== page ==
When I was younger I thought success was an onward and upward journey mapped out by culturally embedded markers: high-school, post secondary education, a career, love and marriage followed by children. If I followed this map, I would know that I had arrived. Reality hit hard when I missed some of these predetermined markers by my late twenties. I felt unaccomplished because of the value I had placed on this familiar timeline. It was during this time in my life I began to question the notion of success and reexamined the many constructs I had built around it.
The pursuit of success is personal: it fuels our self-esteem and sense of purpose. Our notion of success is very much driven by culture. Those who have ‘arrived’ seem to have the good looks, education, wealth, relational/familial status, are morally/spiritually elite and have influence over others. Although none of these markers of success are evil, I have discovered that the pursuit of them has left me feeling unfulfilled. I have education, yet in the company of certain people my field of study is limited. I have relationship status, yet in the company of a group of moms I may feel like my input is less welcomed. Success as determined by these markers leaves us playing a sad game of who has ‘it’ and who doesn’t. According to our judgements there will always be someone less successful than us and someone more successful. Someone with a larger home and someone with a smaller one. A gorgeous new condo in the city may trump an old farmhouse with acres of land (or vice versa). Success as an external affair is trying to aim at an ever-moving target.
By midlife I found myself exhausted trying to achieve the seemingly unattainable. Actually, to be honest, it was when I felt like I had nothing left to ‘show off.’ I remember taking a sobering look in the mirror. An unrecognizable ‘me’ reflected back – a ‘me’ that needed to understand how much of my thoughts were influenced by the approval of others. Success, for me, was locating ‘approval’ and aiming at that target. Needless to say, the target was constantly changing depending on the audience and their definition of success.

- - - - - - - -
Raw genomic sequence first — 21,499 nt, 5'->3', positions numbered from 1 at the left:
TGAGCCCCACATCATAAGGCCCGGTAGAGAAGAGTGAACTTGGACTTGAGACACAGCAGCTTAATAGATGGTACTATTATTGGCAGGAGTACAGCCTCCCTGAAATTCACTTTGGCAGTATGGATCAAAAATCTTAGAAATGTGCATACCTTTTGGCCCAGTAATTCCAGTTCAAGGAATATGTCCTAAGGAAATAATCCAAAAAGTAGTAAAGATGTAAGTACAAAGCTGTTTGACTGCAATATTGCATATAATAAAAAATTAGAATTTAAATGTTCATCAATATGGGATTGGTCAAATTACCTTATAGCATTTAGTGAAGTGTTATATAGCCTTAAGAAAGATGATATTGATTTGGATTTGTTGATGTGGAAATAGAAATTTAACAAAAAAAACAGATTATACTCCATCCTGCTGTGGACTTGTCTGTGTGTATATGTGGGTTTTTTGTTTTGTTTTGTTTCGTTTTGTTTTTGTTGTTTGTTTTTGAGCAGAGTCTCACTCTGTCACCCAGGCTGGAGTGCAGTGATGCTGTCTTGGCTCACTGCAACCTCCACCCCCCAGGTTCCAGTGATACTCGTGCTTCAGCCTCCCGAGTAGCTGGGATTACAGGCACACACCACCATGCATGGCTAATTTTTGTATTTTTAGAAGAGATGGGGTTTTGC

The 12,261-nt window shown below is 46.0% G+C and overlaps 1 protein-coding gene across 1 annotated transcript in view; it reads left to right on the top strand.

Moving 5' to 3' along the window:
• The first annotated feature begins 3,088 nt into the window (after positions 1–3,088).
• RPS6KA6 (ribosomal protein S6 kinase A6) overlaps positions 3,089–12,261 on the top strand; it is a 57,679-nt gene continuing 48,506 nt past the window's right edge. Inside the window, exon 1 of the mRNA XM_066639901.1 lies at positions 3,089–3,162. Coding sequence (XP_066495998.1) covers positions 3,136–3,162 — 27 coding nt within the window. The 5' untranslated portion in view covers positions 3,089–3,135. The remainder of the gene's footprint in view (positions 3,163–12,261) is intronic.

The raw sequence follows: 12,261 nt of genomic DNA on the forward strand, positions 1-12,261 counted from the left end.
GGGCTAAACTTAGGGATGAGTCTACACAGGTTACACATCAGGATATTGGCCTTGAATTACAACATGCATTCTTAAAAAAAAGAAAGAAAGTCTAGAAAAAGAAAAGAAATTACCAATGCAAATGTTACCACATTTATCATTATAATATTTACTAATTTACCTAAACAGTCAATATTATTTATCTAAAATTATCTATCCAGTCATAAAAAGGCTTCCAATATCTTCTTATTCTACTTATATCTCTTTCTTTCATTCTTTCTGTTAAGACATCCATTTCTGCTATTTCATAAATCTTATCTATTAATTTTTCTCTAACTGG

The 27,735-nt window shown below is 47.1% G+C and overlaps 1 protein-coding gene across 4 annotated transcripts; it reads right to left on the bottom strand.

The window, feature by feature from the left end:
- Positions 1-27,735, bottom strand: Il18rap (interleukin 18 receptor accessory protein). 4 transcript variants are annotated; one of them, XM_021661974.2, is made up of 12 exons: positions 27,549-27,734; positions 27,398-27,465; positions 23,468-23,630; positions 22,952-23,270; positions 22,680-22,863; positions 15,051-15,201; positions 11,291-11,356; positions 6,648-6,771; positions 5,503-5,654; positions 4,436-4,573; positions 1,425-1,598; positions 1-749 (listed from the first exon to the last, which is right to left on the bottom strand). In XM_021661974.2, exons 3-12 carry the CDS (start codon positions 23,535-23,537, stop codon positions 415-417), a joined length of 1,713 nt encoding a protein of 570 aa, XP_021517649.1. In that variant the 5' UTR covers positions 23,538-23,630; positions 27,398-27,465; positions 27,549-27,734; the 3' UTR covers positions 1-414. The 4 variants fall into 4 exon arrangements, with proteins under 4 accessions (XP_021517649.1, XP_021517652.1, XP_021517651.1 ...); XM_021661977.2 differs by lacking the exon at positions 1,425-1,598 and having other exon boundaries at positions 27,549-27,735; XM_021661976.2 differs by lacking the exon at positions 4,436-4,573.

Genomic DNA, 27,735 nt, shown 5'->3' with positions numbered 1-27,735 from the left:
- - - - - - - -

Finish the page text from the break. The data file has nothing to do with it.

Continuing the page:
In order to aim at a sure target – one that could genuinely strengthen my sense of self and purpose – I had to pull back from ‘prove yourself’ communities. Their unhealthy emphasis on achievement fuelled my need for approval. Although it was lonely at first, I became more comfortable in my own skin and began asking myself what was most important to me. This involved much soul-searching and revealing my vulnerabilities to a few trusted individuals. I was surprised by their empathy, connection with my journey, and willingness to be my courage when I felt mine was lost. Instead of aiming at approval, I began aiming at knowing myself – understanding my needs and limitations. As my sense of self and purpose was strengthened, I learned how to be in the presence of someone who may appear to have more of ‘it’ without feeling less-than. Redefining success has become a practice of revisiting the past with new insight, remaining curious and open to learning and developing new habits.
When success is a game of mapped-out cultural markers and moving targets, the odds of fulfillment are fleeting. I’m rediscovering success as a rich inward exploration of redefining what brings the greatest sense of self and purpose.
Here’s to the journey!